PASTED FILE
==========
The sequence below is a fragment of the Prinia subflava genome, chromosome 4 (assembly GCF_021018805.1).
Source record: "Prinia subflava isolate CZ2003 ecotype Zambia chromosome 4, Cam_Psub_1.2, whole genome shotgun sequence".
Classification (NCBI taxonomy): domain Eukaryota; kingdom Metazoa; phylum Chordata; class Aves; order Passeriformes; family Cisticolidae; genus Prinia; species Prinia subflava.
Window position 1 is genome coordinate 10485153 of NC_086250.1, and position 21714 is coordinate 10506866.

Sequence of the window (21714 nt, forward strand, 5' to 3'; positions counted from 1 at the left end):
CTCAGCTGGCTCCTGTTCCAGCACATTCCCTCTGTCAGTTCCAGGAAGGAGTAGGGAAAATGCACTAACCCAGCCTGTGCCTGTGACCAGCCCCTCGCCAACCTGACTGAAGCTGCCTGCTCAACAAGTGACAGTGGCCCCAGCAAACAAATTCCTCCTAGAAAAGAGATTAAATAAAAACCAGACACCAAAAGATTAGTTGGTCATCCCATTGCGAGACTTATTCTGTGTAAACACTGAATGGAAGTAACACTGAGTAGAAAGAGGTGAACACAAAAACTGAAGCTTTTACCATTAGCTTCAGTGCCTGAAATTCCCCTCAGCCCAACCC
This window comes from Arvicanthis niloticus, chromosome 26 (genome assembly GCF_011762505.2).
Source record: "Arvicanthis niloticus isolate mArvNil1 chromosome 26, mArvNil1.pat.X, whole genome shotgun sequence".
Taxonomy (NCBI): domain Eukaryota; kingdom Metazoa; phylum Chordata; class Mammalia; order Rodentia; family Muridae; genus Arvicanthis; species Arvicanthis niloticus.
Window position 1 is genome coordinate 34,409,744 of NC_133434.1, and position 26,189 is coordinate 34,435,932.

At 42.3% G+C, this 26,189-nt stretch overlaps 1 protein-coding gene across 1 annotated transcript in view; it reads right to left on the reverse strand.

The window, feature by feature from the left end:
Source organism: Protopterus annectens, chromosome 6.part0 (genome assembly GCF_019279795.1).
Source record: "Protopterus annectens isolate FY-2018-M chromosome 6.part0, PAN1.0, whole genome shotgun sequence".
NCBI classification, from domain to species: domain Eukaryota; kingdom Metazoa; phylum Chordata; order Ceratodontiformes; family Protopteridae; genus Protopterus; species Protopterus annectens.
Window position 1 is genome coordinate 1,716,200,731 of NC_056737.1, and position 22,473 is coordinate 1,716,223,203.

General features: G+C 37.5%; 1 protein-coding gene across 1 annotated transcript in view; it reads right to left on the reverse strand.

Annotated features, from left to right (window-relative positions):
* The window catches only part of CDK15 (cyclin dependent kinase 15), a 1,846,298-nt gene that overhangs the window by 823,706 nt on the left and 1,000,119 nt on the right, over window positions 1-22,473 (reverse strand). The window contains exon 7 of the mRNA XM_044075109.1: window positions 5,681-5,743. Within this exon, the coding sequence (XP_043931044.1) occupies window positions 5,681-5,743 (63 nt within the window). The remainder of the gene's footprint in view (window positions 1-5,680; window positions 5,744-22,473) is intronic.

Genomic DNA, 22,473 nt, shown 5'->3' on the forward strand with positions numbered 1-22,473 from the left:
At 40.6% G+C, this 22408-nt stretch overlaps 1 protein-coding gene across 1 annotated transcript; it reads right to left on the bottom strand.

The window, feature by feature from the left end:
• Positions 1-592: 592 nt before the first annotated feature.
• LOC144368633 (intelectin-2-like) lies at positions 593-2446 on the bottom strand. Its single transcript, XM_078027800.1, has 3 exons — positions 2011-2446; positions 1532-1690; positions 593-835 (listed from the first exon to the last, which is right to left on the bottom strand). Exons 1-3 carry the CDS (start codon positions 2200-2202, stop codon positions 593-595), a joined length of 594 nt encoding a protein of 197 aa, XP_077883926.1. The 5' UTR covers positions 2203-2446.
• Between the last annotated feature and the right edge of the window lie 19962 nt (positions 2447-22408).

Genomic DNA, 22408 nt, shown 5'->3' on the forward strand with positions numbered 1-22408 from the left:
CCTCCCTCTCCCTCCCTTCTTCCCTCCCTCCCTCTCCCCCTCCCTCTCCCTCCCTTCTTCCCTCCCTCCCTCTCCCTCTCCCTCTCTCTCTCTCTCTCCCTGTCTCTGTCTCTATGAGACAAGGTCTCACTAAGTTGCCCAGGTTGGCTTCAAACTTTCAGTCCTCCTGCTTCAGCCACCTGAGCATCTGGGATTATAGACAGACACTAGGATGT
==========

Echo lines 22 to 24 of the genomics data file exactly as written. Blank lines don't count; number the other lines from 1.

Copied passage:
The window, feature by feature from the left end:
• Positions 1-592: 592 nt before the first annotated feature.
• LOC144368633 (intelectin-2-like) lies at positions 593-2446 on the bottom strand. Its single transcript, XM_078027800.1, has 3 exons — positions 2011-2446; positions 1532-1690; positions 593-835 (listed from the first exon to the last, which is right to left on the bottom strand). Exons 1-3 carry the CDS (start codon positions 2200-2202, stop codon positions 593-595), a joined length of 594 nt encoding a protein of 197 aa, XP_077883926.1. The 5' UTR covers positions 2203-2446.